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Check Your Tire Pressure

81bjl0bC4QL._SL1500_Most of us have all-weather tires in this state. Because of that, we don’t need snow tires or anything quite so drastic as that, but we do need to make sure our pressure is good this time of year. Deflated tires close up the tread and decrease traction, which increases the possibility of sliding etc. Check your owner’s manual to see the suggested pounds per square inch.

Check Your Battery

The average car battery lasts 3-5 years, so it’s best to be aware of how old yours is. Colder months are harder on your car’s engine because it has to work harder, which puts more pressure on the battery. Bonus: batteries are often on sale in the fall, so this is a good time to get it checked and replaced.

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The white substance is corrosion. This battery needs to be cleaned up and checked out!

Even if it’s not old, take the time to check the battery cables and clamps for any fraying and/or corrosion. If you see white, powdery substances around the clamp, that’s corrosion from battery acid. It’s easily cleanable and not a huge cause for concern. Just let us clean it up for you!

Check Your Oil

Oil is lubricant, plain and simple. It stops your engine parts from grinding together. The thickness of your oil (viscosity) greatly affects the engine’s performance. If it’s too thick, the oil will flow too slow. Cold temperatures cause oil to thicken, so that’s a consideration as you choose which oil to put in your car. If in doubt, we can always advise you on what you need, depending on the season.

Antifreeze

antifreezeAntifreeze protects your engine from freezing and heating up on hot days as well as cutting back on corrosion. You need equal parts antifreeze and water in your radiator for it to function properly. For this reason, stores carry a pre-mix that is the correct 50:50 ratio. If you’re not correct with your ratio, you can literally blow a gasket and that cost can be expensive. Better to just keep it correct!

Check Your Defrosting and Heating Units

Defrost keeps you safe because it ensures visibility, so it’s important to make sure this system is working properly. And no one wants to crank on the heat for the first time and find out that it doesn’t work! Figure out now if you have a faulty heat coil, before you need it.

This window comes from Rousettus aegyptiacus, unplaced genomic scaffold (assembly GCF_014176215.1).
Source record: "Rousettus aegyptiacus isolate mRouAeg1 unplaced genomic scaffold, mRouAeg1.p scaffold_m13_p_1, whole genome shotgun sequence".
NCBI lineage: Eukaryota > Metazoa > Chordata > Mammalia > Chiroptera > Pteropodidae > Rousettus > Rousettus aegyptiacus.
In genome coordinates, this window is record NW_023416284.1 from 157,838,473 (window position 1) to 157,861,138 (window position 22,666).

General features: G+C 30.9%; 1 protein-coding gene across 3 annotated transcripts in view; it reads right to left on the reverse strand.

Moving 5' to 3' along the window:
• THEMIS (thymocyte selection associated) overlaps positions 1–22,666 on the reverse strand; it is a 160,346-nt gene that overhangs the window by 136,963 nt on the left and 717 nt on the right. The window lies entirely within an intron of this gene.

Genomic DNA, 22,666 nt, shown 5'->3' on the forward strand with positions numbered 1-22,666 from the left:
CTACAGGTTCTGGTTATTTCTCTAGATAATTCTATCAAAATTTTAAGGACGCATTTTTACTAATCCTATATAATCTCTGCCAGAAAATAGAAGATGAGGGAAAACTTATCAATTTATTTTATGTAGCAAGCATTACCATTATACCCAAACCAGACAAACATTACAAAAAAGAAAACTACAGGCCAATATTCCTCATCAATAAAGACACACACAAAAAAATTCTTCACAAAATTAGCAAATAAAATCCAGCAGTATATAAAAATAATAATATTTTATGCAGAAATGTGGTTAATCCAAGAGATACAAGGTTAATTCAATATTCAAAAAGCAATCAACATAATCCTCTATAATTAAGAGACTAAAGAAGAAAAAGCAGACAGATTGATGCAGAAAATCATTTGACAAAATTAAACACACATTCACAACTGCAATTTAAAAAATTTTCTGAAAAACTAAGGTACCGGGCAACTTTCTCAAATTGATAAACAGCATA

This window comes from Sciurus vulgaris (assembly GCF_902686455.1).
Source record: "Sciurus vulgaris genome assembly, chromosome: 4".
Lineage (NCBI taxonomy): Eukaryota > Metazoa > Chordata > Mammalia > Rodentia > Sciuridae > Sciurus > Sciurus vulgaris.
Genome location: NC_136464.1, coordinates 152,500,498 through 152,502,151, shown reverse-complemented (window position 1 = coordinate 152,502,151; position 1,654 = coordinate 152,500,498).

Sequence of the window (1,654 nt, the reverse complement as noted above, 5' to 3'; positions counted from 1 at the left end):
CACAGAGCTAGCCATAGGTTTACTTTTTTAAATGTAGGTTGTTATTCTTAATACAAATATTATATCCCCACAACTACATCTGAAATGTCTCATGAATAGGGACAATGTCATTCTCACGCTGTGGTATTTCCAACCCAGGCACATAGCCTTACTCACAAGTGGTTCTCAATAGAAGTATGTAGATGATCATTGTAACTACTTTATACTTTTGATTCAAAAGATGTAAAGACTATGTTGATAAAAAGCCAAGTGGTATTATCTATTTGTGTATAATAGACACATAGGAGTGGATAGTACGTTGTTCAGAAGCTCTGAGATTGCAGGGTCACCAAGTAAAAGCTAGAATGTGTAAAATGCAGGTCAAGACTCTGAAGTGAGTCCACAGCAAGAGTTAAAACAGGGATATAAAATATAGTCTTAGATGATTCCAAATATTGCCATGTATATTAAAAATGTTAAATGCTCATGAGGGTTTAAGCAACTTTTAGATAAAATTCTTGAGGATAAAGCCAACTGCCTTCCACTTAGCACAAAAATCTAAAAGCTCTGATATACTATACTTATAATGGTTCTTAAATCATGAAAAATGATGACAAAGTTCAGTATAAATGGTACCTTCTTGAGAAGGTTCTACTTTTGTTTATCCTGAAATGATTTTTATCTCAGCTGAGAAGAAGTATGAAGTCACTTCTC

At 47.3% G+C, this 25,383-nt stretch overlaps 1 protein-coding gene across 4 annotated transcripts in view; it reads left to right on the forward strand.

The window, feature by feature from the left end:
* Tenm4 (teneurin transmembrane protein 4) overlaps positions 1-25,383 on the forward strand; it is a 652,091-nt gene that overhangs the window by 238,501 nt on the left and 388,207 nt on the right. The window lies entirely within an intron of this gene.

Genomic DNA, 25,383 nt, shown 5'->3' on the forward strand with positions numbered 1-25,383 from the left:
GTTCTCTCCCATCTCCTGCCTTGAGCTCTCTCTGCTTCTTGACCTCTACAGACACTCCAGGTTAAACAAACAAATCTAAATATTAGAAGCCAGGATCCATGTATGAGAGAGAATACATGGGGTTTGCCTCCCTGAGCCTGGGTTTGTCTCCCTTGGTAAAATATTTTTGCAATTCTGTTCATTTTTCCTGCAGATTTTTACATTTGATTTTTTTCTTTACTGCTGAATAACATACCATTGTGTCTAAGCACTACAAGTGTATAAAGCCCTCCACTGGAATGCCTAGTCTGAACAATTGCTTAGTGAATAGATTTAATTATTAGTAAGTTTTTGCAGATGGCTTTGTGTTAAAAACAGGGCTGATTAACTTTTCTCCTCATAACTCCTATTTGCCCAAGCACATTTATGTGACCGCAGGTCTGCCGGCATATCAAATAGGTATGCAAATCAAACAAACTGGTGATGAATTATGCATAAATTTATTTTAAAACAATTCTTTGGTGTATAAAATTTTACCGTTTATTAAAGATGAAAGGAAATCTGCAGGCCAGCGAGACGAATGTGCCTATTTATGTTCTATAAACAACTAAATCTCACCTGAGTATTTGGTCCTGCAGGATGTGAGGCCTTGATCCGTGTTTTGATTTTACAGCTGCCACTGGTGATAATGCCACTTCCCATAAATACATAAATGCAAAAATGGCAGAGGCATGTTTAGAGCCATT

Replace Windshield Wipers and Wiper Fluid

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We know none of you are those people who have rubber flapping around on your windshield when it’s raining and water smearing into channels on the glass when you’re trying to see, right? If you begin to hear scraping, you already know that it’s time to change the wiper blades, because they can warp, crack, split and deteriorate. They should be replaced every 6 months to a year. Keeping your wiper fluid full can assist in breaking up ice on the windshield on a cold day, so make sure you have plenty of fluid now as well.

Make Sure Your 4-Wheel Drive Works

Chances are, most of you that have 4-Wheel Drive don’t use it during the summer. Before winter starts, it’s critical to make sure it all works before you need it to improve traction on snow or in ice.

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Keep an Emergency Kit Inside Your Car

We saved the simplest tip for last. The easiest way to combat cold weather is to keep a few essential supplies with you all the time in your car. You’ll always want a spare tire and the knowledge on how to change one. If you don’t know, simply tell us and we can teach you! Keep some bottled water on hand as well, some gloves, a blanket, and an extra coat. Flashlights and flares are helpful too if you get stuck. And make sure you have an ice scraper, some engine oil, and some coolant as well. The last thing is your own set of jumper cables so that if you need a jump, you don’t also have to borrow the cables! If you need instruction on how to use jumper cables, we can show you how as well. Just ask.

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We’re always happy to educate our customers in order to keep them safe. Make an appointment to come down to the shop, and we’ll make sure your car is good-to-go for the cold weather! Just call (910) 483-2958